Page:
Elon Musk Believes You Can Power the U.S. on Solar Alone and He is Happy to Tweet About It

The ambitious CEO claims that a deserted corner of Arizona, Texas or Utah could power all the country.
Loukia Papadopoulos
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Elon Musk is a big fan of solar. We all know that since for starters he sells Tesla solar roofs but mostly because he has always vehemently defended solar energy.


Two years ago the ambitious CEO claimed that solar could end Puerto Rico's energy crisis. "The Tesla team has done this for many smaller islands around the world, but there is no scalability limit, so it can be done for Puerto Rico too," he said at the time.

Now, he has taken to Twitter again to share his positive views of solar. It all began when he shared a video of his tiles withstanding a beating from a hammer. 

Is solar just "cute"?

"Super strong roof that generates clean energy, looks great & costs less than a normal roof plus solar panels!" wrote the proud CEO. A follower was quick to reply that fellow billionaire and philanthropist Bill Gates did not agree, sharing an article where the entrepreneur called solar "cute" but said the true solution was nuclear.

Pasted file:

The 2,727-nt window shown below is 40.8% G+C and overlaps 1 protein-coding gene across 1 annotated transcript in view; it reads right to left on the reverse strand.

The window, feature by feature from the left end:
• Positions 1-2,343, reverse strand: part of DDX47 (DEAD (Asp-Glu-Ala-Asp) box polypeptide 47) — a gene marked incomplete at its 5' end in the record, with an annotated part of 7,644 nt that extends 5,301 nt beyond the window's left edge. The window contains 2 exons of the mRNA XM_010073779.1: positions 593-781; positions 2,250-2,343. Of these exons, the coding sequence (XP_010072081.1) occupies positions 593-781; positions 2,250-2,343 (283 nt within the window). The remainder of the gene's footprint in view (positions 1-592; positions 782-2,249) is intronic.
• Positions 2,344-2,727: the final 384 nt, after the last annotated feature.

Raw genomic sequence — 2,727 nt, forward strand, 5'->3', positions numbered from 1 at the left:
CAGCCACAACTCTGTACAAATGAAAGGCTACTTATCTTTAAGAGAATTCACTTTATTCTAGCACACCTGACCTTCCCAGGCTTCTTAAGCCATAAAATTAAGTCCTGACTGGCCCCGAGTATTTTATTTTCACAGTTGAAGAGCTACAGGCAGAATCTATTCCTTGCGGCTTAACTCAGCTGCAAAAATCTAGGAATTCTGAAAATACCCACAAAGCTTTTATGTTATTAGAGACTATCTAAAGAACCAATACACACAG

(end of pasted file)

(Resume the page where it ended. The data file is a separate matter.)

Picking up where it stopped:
Musk then responded that Gates was mistaken in this case. "He’s def wrong. Solar power is a Gigawatt per square km! All you need is a 100 by 100 mile patch in a deserted corner of Arizona, Texas or Utah (or anywhere) to more than power the entire USA," said the CEO.

He also shared a UCL article that fact-checked his claim that you could power the U.S. with solar. To be fair, Musk is not the only person to believe that the country could be powered with 100% renewables.

100% renewables

Stanford professor of civil and environmental engineering and director of its Atmosphere/Energy Program Mark Z. Jacobson has made similar claims before. He believes the U.S. and even the world could be powered with 100% renewable energy.

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Considering that climate change is upon us and that all use of fossil fuels worsens the situation, it might be a good idea to listen to alternatives. If Musk and Jacobson have even a small chance of being right, it definitely worth considering those options.

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